One point of difference is the acreage of forest certified by each group as managed in a responsible and sustainable manner, with SFI claiming the lead. Depending on one’s perspective, the critical difference may be the makeup of the stakeholders driving each program. The American Forest & Paper Association (AF&PA) took the lead in the SFI and has made participation a requirement of membership in the association. Environmental stakeholders have had a prominent role in the SFC.
Under each program, chain-of-custody certification is the mechanism by which sellers and users of materials derived from sustainably managed forests can verify they have the ability to track their supplies back to certified sources. The process includes passing an independent audit of an applicant’s inventory management and tracking systems.
FSC (www.fscus.org) was covered at length in the May 2005 edition of Printing Impressions—”Here Today, Here Tomorrow,” on page 60. The organization, which is based in Washington, DC, works through independent certification agencies that it accredits. Smartwood, the FSC accredited program of the Rainforce Alliance, counts more than 25 printers in North America among the companies it has judged to merit chain-of-custody certification.
William Banzhaf, president of the SFB in Arlington, VA, sees SFI as being very compatible, but also competitive, with SFC. While the program may have a lead in forest certification, it hadn’t put as much effort into its chain-of-custody certification program, he admits.
“We have a very strong communications link with owners of the forest, but we as a board haven’t made a big effort to reach out to their end customers,” Banzhaf says. One reason is that SFI’s chain-of-custody certification labeling program wasn’t fully released until last year. The SFB is now moving to widen the focus of its efforts, adds the board president.
If the printer is the end customer, then it would look for paper suppliers to assume responsibility for certification, Banzhaf says. If the printer is acting as the middleman and selling materials to another organization that required certification, then the shop could contact the auditing firm that its paper supplier worked with to see about extending the chain of custody, he notes.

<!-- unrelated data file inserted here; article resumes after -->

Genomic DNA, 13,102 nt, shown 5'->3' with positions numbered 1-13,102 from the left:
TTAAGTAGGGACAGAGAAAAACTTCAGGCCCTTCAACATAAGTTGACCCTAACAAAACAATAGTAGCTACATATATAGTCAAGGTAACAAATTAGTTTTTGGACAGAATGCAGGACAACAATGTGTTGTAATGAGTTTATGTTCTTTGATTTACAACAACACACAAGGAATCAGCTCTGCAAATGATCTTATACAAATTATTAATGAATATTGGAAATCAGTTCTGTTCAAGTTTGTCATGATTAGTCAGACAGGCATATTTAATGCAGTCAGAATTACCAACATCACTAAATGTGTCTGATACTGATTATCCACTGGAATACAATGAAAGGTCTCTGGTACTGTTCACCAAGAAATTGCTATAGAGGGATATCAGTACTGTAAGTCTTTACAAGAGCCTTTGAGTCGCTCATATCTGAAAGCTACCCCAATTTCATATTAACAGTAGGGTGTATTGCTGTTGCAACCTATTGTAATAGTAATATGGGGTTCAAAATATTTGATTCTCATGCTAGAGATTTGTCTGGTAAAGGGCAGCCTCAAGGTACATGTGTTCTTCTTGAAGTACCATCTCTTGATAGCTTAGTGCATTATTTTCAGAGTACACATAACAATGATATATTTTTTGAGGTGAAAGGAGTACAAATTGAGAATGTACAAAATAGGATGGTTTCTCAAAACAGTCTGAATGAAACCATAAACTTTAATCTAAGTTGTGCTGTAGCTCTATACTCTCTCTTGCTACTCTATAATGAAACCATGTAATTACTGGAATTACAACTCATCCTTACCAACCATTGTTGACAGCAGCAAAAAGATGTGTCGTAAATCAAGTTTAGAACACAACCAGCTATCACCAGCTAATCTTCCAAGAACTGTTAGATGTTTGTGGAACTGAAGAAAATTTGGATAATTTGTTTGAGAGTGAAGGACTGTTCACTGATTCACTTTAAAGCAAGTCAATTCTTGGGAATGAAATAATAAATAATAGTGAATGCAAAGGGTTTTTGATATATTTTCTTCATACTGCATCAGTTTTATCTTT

For now, AF&PA is still handling the nuts and bolts of that label program, except for the actual auditing behind it, according to Banzhaf. A list of SFI accredited certifiers is available on SFB’s Website (www.aboutsfb.org).
Despite the attention it has been getting, sustainability should not be seen as supplanting recycling. In fact, the latter has been getting a renewed push on several fronts in the last year or so.
Both the Magazine Publishers of America and The Direct Marketing Association, for example, have been promoting national programs in their respective industry sectors. Also, in late 2005, Abitibi-Consolidated announced an expansion of its Paper Retriever newspaper and magazine recycling program, extending its coverage to seven more U.S. markets for a total of 23 metropolitan areas.
More importantly, a recent study found that consumers are willing to support the cause with their dollars. Roughly 80 percent of the book and magazine consumers sampled (restricted to people who had purchased a book or magazine in the past six months or who currently have a magazine subscription) said they would be willing to pay more for a copy printed on recycled paper. At the top end, 42 percent of the book buyers in the sample said they’d be willing to pay up to $1 more per book and 47 percent of the magazine buyers reported they’d pony up between 50 cents and 75 cents extra.
Only 14 percent of the book buyers and 16 percent of the magazine buyers sampled said they wouldn’t be willing to pay any additional amount.
According to the survey findings, factors such as sex, geographic region, education level and income didn’t significantly impact respondents’ willingness to spend more for publications printed on recycled paper. There was a much bigger differential when responses were broken down into age brackets, with the 65+ age group lagging the younger consumer brackets by 10 to 20 percentage points.
The telephone survey was conducted by an independent research firm, Opinion Research Corp., under the sponsorship of Book Business magazine, Green Press Initiative (GPI) and Co-Op America. While the survey question only asked about recycled paper, “it is assumed that the results would also be true for paper that incorporates FSC fiber,” concludes Tyson Miller, GPI’s executive director.